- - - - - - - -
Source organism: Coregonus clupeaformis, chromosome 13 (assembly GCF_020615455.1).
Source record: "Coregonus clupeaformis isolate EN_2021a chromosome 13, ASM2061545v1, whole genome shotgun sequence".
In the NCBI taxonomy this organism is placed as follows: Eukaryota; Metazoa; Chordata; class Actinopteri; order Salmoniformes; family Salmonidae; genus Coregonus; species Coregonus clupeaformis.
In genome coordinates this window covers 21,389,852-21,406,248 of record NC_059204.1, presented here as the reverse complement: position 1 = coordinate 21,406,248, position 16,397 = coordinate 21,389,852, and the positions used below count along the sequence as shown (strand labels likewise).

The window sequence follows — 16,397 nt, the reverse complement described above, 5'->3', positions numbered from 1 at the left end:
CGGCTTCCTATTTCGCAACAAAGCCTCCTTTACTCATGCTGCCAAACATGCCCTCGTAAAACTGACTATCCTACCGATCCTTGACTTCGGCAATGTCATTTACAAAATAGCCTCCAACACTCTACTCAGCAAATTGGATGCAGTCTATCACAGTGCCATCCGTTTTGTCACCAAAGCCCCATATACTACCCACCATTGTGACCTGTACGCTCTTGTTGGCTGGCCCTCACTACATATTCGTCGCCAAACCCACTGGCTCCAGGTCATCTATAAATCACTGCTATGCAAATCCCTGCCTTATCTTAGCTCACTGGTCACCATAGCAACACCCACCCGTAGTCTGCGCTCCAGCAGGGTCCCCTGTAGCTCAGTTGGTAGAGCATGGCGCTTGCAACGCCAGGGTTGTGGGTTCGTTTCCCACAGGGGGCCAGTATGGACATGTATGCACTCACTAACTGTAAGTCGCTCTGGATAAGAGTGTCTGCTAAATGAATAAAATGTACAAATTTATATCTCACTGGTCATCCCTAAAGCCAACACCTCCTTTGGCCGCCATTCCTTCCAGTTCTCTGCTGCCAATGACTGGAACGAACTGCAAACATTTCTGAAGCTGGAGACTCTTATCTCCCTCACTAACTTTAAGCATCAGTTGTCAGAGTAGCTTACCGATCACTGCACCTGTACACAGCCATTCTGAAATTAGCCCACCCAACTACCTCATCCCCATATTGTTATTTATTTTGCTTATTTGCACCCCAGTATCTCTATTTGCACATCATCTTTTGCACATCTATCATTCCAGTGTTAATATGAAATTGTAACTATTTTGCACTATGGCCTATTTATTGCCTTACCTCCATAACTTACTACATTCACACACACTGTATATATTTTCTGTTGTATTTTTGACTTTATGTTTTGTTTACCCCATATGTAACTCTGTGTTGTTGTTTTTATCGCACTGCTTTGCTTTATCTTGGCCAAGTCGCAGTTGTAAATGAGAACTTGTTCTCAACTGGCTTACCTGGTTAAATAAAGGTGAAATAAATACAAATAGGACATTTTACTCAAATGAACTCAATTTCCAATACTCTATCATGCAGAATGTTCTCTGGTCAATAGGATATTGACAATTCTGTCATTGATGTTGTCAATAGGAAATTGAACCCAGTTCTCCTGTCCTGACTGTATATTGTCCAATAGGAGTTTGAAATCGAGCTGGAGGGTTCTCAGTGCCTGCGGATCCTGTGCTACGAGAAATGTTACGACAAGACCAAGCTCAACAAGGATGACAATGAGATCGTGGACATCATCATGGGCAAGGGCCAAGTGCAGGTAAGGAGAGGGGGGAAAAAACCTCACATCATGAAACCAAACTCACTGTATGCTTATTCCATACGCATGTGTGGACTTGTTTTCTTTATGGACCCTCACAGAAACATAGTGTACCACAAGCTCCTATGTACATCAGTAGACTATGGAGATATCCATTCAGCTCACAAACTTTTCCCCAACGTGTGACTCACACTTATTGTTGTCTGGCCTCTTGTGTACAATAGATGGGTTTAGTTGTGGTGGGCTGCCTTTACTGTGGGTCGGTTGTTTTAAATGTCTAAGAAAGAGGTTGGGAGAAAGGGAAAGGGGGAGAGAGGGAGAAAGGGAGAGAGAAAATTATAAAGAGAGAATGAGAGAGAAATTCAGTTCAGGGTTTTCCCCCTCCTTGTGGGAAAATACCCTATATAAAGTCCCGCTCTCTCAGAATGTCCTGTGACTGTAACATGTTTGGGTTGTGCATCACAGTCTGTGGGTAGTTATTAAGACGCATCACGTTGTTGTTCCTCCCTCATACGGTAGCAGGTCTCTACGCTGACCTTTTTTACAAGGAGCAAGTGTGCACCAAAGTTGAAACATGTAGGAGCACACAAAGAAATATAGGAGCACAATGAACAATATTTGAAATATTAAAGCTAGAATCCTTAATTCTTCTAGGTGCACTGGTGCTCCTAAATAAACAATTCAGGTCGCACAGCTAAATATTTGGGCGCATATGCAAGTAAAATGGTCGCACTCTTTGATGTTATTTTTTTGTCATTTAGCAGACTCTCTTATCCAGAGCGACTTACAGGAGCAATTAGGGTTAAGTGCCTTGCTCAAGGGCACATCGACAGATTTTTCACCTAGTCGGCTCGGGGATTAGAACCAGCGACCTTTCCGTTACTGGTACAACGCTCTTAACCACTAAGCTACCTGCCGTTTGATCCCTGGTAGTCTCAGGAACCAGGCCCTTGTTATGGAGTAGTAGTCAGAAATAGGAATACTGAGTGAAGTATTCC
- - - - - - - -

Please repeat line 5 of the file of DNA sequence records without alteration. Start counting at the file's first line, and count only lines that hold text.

The window sequence follows — 16,397 nt, the reverse complement described above, 5'->3', positions numbered from 1 at the left end: